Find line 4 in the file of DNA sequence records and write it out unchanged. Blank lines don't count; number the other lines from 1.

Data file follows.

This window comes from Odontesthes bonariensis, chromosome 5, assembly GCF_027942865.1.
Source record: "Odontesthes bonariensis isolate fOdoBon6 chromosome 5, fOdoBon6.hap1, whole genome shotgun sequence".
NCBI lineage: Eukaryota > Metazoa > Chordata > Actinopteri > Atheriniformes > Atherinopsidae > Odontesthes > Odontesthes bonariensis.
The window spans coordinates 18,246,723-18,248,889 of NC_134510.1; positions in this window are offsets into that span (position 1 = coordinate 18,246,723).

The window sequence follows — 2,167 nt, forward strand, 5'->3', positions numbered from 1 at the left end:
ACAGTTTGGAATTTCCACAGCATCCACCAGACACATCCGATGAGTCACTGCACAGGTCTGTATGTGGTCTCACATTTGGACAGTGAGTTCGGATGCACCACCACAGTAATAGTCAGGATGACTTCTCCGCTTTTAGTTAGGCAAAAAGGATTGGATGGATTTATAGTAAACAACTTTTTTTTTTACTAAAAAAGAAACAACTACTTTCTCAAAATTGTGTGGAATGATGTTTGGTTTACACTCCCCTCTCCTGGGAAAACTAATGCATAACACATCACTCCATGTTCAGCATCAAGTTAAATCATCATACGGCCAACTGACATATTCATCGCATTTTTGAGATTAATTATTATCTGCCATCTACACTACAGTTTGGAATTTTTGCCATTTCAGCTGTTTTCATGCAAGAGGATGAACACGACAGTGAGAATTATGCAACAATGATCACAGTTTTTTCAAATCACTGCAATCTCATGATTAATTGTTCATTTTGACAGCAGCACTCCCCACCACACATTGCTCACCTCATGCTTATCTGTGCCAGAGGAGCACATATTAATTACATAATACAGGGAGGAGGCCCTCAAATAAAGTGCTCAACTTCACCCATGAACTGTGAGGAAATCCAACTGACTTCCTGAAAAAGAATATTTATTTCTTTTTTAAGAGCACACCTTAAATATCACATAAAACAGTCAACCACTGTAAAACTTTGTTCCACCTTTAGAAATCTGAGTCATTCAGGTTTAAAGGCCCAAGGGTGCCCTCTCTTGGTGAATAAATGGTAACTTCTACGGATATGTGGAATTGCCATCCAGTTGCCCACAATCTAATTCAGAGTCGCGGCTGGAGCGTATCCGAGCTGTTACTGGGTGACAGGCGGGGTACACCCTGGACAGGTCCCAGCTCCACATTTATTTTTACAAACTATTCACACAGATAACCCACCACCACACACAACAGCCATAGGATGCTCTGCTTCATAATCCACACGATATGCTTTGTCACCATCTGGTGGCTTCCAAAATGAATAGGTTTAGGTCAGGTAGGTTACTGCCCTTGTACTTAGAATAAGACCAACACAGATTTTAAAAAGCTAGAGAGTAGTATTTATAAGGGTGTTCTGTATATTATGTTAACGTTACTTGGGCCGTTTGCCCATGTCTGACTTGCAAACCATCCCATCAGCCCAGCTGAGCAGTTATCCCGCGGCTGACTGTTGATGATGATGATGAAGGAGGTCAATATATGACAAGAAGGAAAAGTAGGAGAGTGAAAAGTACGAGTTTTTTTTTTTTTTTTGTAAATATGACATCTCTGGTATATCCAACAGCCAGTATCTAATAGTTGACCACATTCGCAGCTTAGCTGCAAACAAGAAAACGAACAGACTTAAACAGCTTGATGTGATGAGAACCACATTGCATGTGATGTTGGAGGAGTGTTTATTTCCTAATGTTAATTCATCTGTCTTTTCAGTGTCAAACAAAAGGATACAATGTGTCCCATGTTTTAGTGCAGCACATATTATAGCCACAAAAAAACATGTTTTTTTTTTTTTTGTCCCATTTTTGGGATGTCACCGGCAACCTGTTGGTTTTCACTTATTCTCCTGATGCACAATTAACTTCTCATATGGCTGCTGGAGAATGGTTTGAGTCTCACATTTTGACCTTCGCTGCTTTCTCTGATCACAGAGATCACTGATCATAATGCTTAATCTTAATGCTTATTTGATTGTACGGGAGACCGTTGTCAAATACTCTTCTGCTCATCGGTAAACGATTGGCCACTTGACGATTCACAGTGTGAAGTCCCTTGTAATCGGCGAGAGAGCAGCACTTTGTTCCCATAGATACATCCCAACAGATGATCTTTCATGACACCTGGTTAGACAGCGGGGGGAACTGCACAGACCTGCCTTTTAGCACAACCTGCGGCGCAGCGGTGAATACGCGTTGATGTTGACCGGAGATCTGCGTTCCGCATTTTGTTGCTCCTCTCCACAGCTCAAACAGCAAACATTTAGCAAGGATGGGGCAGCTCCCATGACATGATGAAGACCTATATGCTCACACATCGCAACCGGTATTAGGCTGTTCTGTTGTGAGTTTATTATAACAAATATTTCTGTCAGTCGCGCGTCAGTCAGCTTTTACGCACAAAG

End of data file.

The window spans coordinates 18,246,723-18,248,889 of NC_134510.1; positions in this window are offsets into that span (position 1 = coordinate 18,246,723).